Lebanon Issues Arrest Warrant for Al-Jazeera Journalist After Court No-Show

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Al-Akhbar Management

Published Wednesday, January 14, 2015

Lebanese prosecutors have issued an arrest warrant for Faisal al-Qassem, news presenter at Qatar-owned satellite channel Al-Jazeera, claiming that he insulted the army and promoted sectarian strife, a Lebanese judicial source said Wednesday.

Qassem, for his part, claimed on Facebook that the arrest warrant was provoked by an episode of his controversial show broadcast Tuesday night, which asked: "Why does the Lebanese army treat Syrian refugees fascistically?" since the warrant came one day after the episode was aired.

Qassem, host of "The Opposite Direction" talk show on Al-Jazeera, was referred to trial last September after he posted on his Twitter and Facebook accounts that the Lebanese army’s greatest achievements are filming music videos with Wael Kfoury, Najwa Karam, Elissa, and Haifa, and setting fire to Syrians’ refugee tents.

He failed to show up for the court hearing in Lebanon last October.

The Lebanese army said soldiers did not torch the Syrian settlement, but that three individuals attempted to set the camp on fire and were consequently arrested.

Army Commander General Jean Kahwaji said that army measures in Ersal aimed at protecting the town which was briefly occupied by militants who infiltrated the borders from Syria.

Lebanon’s population has grown by nearly 25 percent since the crisis in Syria began in 2011, with over 1.5 million Syrian refugees sheltered in a country with a population of 4 million, making it the highest per capita concentration of refugees in the world.

Earlier this month, Lebanon began imposing unprecedented visa restrictions on Syrian refugees.

Citizens of both countries have been able to travel freely across their shared border since Lebanon gained independence in 1943.

The refugee influx has put huge pressure on the country's already scarce resources and poor infrastructure, education and health systems, and has also contributed to rising tensions in a nation vulnerable to security breaches and instability.

For months, Lebanon's government has sounded the alarm, warning the international community that it could no longer deal with the influx.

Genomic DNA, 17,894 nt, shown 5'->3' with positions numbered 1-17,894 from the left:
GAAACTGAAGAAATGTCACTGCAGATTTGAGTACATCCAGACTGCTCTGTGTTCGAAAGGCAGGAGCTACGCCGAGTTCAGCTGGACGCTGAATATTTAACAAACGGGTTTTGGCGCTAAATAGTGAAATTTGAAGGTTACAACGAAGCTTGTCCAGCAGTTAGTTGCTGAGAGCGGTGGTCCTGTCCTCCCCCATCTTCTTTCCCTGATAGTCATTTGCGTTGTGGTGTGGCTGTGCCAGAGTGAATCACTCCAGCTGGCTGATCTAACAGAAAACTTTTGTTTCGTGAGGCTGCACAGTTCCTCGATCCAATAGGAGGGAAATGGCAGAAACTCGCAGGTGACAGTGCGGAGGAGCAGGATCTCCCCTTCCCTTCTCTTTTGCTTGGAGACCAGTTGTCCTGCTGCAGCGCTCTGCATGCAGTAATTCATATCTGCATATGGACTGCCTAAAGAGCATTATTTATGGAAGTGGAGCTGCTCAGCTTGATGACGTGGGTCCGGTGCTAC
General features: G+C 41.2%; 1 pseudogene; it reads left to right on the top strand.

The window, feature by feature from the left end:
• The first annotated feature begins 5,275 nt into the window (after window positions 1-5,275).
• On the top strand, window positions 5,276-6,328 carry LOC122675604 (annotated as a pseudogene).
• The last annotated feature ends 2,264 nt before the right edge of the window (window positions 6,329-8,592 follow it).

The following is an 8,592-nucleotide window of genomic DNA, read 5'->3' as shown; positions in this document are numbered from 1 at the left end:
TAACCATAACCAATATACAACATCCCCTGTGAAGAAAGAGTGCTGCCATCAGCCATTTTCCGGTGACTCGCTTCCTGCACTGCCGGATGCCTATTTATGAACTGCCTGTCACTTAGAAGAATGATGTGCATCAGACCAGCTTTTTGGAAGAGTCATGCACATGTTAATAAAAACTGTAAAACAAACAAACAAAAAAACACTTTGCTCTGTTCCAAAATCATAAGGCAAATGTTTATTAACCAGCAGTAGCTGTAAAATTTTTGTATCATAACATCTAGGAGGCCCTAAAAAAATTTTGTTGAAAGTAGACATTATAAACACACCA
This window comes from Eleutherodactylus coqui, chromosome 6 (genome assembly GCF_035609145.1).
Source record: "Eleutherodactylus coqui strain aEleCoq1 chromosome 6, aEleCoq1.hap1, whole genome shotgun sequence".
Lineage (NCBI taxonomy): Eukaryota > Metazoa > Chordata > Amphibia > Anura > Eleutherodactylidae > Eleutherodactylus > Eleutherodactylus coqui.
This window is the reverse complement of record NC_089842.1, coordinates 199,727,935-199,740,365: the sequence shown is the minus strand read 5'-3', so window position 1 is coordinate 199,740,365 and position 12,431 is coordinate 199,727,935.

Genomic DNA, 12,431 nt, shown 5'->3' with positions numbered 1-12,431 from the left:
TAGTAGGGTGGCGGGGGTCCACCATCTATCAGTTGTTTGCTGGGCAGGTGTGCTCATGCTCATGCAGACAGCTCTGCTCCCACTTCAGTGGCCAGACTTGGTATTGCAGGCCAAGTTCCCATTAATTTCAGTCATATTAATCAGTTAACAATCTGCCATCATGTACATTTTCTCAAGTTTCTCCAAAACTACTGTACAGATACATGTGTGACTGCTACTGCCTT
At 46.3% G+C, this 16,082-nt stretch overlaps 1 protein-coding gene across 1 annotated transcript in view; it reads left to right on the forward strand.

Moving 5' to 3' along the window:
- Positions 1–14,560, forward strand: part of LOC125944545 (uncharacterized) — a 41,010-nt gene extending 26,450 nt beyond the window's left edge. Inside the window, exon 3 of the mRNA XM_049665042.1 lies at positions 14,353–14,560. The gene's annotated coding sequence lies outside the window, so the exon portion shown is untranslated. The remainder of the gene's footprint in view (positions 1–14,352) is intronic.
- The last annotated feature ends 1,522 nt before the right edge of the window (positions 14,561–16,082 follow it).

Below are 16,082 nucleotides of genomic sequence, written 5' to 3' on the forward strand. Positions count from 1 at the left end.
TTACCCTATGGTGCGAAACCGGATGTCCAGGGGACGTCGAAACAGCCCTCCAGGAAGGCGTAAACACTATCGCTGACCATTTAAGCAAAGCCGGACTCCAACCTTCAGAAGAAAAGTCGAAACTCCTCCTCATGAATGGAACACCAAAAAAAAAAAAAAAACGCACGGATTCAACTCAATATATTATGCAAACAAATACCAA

Restrictions on visas is the latest in a series of measures taken by Lebanon to stem the influx of Syrians fleeing their country's brutal war.

In October, Social Affairs Minister Rashid Derbas said Lebanon was effectively no longer receiving Syrian refugees, with limited exceptions for "humanitarian reasons.”

In recent months, militants with the Islamic State of Iraq and Syria (ISIS) group and al-Qaeda’s Syria branch, al-Nusra Front, have clashed with Lebanese troops on multiple occasions and have carried out suicide and car bomb attacks on different areas in Lebanon.

On Saturday, Nusra Front claimed responsibility for a double suicide attack on a cafe in the majority Alawi neighborhood of Jabal Mohsen, claiming the lives of nine.

Last August, militants linked to ISIS and Nusra mounted an attack on the Lebanese border town of Ersal. They are still holding 25 members of the Lebanese security forces taken captive in that incursion, after they executed four others.

Three months after the fighting in Ersal, Lebanese troops fought deadly clashes in October with the Islamist militants, in the northern city of Tripoli. The fighting left 42 people dead, including 11 soldiers and eight civilians.

Since then, the army intensified its crackdown on suspected militants across north Lebanon, arresting hundreds in wide-scale raids.

(Anadolu, Al-Akhbar)

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